Dr William Aubrey

This is a very interesting e mail. Attached is our relation to Francis Bacon and his uncle Gwilym Seisyll (William Cecil Lord Burleigh). The latter carried essentially all the ministerial work for Elizabeth I Tudor on his own back. He was plain dressed and used a donkey for transport. Elizabeth 1st is of course our ancestral cousin through King Tewdwr Mawr ap Cadell, descended from Hywel Dda. Dr. William Aubrey was granted extensive lands by his cousin Elizabeth 1st, as you know, so he could ride all day on his own estates. My guess is that knighthood was an arbitrary process, as it is now. Doctor of Laws was of course an earned doctorate. The Elizabethan court was a brilliant one, but was always under threats of one kind or another. Although our cousins the Tudors have a genealogy that can be traced to 150 B. C., they were considered as usurpers by the Yorkists, and the Scots were always a threat from the north. It is possible that Sir Walter Raleigh knew Dr. William Aubrey, he would certainly have known Lord Burleigh. The book on the Aubrey Dynasty is doing very well on www.aias.us. Sir Francis Bacon was made Baron Verulam and Marquis St Albans by our ancestral cousin James 1st Stuart but fell out of favour and had to leave court due to false charges by the Duke of Buckingham faction. So courts were dangerous places, and it could be that Dr. William Aubrey preferred Abercynrig to the London Court. So he may not have been at Court long enough to be noticed for a knighthood. The latter was a sinecure title in those days, as it is now, a doctorate was much more significant. It was essentially a Welsh court, Elizabeth 1st gave permission for our cousin Blanche Parry to commission a supreme masterpiece of the Welsh language, the 1588 Bible of Dr. William Morgan and other scholars, translated from the Greek and Hebrew, and not Latin. In 1588, the Court was under great pressure from the Armada, because Elizabeth has been excommunicated as a protestant. The Pope or Bishop of Rome declared that anyone could kill her without punishment, so she was always heavily guarded. Her father Henry VIII Tudor was always a catholic and Fidei Defensor, defender of the catholic faith, despite taking over the church himself and dissolving the monasteries.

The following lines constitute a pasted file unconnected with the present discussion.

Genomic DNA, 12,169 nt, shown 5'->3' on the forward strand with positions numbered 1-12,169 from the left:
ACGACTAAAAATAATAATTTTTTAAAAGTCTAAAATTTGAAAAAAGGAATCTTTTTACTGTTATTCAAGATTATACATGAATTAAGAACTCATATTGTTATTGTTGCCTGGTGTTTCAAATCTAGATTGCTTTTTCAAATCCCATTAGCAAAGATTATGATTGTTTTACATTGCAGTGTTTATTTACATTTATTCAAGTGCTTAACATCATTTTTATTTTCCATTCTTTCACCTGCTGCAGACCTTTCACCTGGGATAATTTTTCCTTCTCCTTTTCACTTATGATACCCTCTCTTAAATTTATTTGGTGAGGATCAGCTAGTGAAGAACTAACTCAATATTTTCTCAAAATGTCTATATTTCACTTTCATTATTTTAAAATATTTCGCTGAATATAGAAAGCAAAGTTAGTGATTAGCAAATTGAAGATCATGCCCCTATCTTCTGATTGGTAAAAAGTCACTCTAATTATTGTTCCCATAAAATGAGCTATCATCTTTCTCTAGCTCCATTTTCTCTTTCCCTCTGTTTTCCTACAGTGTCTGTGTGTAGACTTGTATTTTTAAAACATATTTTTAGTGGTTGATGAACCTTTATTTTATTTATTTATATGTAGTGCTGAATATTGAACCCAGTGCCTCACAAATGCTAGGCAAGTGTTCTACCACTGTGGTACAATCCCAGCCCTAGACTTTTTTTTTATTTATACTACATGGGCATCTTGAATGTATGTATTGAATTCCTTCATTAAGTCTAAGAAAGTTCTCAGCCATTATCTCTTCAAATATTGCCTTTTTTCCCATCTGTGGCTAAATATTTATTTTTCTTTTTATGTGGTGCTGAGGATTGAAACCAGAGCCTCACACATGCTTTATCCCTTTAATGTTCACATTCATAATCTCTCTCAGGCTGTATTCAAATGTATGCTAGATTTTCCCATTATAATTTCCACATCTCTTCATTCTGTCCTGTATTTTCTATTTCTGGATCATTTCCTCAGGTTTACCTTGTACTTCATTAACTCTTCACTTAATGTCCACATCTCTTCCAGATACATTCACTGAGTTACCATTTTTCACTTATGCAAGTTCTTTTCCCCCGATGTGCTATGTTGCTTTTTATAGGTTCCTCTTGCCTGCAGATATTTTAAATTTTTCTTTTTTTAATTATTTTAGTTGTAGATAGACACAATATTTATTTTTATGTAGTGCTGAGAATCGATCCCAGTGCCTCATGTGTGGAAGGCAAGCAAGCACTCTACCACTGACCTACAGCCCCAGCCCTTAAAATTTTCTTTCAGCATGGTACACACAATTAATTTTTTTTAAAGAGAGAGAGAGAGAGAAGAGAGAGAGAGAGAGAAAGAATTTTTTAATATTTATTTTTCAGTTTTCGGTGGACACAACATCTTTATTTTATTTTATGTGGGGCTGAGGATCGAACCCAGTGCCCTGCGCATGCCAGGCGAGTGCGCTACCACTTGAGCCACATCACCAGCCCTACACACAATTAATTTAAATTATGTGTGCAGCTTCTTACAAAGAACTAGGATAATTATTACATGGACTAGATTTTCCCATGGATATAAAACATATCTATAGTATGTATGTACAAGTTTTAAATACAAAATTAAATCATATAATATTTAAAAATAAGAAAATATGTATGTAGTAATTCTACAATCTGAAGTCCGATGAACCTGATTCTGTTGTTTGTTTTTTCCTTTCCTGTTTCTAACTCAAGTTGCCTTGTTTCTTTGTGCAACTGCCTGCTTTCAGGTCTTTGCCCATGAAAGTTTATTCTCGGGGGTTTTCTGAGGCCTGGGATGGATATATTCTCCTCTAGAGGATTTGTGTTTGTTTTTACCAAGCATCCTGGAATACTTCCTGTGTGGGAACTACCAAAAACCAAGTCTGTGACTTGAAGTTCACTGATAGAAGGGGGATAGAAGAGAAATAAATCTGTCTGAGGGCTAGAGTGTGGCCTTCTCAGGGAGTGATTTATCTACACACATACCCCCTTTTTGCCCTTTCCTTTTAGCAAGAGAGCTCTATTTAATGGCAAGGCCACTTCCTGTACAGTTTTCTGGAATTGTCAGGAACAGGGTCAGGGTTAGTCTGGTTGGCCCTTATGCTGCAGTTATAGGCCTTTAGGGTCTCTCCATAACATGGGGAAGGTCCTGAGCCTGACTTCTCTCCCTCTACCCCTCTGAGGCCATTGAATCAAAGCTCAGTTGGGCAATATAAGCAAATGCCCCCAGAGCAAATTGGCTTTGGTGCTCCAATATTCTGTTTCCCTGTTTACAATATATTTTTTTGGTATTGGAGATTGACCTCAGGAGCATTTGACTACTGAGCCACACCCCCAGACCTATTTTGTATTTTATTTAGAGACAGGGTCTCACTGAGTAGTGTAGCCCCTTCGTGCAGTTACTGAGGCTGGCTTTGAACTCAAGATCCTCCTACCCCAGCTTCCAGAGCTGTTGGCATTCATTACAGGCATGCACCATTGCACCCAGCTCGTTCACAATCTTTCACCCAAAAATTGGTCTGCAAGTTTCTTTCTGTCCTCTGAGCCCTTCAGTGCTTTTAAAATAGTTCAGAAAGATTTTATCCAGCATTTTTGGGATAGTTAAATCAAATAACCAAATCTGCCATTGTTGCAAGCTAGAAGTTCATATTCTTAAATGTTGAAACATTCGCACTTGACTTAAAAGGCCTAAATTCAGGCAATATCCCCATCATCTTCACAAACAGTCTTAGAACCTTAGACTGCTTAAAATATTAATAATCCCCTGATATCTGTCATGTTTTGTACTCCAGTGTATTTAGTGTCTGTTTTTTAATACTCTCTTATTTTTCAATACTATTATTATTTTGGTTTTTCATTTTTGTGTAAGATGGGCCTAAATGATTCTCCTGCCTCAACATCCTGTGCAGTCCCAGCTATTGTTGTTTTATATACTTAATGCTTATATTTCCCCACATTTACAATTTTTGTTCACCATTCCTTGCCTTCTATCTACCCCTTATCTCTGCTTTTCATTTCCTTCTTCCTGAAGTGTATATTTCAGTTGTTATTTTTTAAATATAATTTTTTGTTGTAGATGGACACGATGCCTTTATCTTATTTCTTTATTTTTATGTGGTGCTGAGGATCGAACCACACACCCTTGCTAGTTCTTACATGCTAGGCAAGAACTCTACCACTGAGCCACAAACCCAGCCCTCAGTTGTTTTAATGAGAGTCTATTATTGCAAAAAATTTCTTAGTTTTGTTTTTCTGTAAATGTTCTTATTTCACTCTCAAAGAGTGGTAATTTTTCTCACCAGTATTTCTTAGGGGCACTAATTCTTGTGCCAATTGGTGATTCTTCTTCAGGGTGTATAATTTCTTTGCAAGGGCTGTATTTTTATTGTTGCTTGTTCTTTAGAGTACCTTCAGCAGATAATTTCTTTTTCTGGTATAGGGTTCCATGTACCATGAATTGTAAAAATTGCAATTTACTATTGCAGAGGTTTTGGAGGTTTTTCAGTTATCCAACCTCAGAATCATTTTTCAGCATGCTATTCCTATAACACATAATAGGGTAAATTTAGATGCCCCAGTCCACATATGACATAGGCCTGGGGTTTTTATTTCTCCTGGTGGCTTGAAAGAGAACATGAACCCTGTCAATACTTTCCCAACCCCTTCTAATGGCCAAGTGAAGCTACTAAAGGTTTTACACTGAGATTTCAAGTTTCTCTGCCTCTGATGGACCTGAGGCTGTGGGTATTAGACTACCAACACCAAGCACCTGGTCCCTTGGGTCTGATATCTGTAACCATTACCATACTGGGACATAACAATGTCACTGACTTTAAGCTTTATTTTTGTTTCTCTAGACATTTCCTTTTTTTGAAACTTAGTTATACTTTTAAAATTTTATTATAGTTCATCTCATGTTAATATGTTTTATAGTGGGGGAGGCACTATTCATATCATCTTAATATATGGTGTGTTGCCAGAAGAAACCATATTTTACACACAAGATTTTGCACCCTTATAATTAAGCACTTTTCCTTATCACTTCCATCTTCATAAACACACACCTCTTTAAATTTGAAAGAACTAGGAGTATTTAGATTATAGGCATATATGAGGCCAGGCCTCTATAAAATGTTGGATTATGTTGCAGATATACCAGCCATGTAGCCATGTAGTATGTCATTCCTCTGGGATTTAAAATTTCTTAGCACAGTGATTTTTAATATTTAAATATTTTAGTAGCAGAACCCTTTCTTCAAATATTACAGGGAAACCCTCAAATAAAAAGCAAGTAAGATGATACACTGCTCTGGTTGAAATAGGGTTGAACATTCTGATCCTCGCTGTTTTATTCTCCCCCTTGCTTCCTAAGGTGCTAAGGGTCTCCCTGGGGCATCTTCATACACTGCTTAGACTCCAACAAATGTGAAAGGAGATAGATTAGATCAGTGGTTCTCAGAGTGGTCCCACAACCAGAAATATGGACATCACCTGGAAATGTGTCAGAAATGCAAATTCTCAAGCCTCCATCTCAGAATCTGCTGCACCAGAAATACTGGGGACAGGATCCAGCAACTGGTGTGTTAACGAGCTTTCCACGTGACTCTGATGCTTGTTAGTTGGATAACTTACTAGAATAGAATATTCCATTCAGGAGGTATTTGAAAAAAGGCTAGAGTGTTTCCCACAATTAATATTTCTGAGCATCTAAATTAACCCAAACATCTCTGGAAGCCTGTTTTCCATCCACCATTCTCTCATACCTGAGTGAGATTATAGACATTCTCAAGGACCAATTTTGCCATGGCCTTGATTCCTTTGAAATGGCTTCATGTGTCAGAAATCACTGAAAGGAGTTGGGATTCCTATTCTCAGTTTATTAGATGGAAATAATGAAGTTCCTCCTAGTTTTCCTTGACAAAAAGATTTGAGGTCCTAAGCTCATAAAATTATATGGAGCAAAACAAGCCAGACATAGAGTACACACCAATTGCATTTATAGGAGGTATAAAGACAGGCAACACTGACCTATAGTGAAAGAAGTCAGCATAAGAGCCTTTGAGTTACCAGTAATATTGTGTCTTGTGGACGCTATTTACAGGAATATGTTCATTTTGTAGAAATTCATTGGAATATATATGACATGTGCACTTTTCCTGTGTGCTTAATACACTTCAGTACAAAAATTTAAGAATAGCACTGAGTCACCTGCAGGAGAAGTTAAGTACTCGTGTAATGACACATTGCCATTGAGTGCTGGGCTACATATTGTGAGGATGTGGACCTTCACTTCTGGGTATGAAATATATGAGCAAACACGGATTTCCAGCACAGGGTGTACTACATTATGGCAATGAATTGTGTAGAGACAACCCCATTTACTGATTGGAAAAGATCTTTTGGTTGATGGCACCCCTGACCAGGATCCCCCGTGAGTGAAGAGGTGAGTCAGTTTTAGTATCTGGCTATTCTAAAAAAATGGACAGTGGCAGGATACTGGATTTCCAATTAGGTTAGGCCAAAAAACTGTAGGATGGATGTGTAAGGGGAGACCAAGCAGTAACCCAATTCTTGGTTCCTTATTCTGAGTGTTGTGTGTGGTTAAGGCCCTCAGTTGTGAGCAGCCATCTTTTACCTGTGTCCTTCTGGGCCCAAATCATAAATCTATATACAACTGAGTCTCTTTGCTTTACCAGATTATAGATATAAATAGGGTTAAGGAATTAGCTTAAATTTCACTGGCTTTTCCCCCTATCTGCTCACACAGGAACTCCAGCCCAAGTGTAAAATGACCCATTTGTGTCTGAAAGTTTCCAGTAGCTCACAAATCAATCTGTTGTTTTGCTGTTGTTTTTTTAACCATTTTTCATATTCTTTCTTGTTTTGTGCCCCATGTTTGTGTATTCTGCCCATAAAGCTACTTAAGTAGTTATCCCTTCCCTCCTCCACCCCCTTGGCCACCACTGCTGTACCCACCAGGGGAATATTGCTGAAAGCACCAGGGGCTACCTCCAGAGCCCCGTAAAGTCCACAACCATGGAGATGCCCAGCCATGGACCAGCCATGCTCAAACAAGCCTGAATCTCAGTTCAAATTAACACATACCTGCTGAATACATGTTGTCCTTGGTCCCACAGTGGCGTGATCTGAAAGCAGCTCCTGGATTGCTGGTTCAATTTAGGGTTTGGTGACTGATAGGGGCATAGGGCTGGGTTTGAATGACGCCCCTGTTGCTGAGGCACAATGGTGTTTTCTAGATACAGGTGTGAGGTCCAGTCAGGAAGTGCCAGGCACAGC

On Mon, Feb 11, 2019 at 9:43 PM <saawbrey> wrote:

Good to hear from you Stuart. Happy all is well.

A question for the two of you. It is not of importance, just curiosity.

Nearly all references to Dr William use only the prefix – Dr.

With all his involvements with and for Queen Elizabeth, why was he never knighted? Or, was he? I have found no record of it.

A guess is he had no desire for it as a Doctor of Laws was more prestigious than a knighthood (without one of the orders) and a prefix of Sir.

I am always interested in what was going on during the time of our ancestors and not just a family tree. I have wondered what it was like for Dr William with his interaction with the Queen.

What was his relationship, if any, with Sir Walter Raleigh, a contemporary?

Did he know William Cecil and his son. Recently, I discovered a letter Dr William sent to Cecil. So, there is the answer to that question. Also, recently discovered a letter Hotton sent to William Cecil highly commending Dr William to the Queen for his work done in trade negotiations in Bruges during the 1560s.

I wish someone would write a book about Dr. William. So much has been written about his great grandson, John Aubrey, FRS.

Regards,

Stuart Awbrey

afamilylinesrelationtofrancisbacon.pdf


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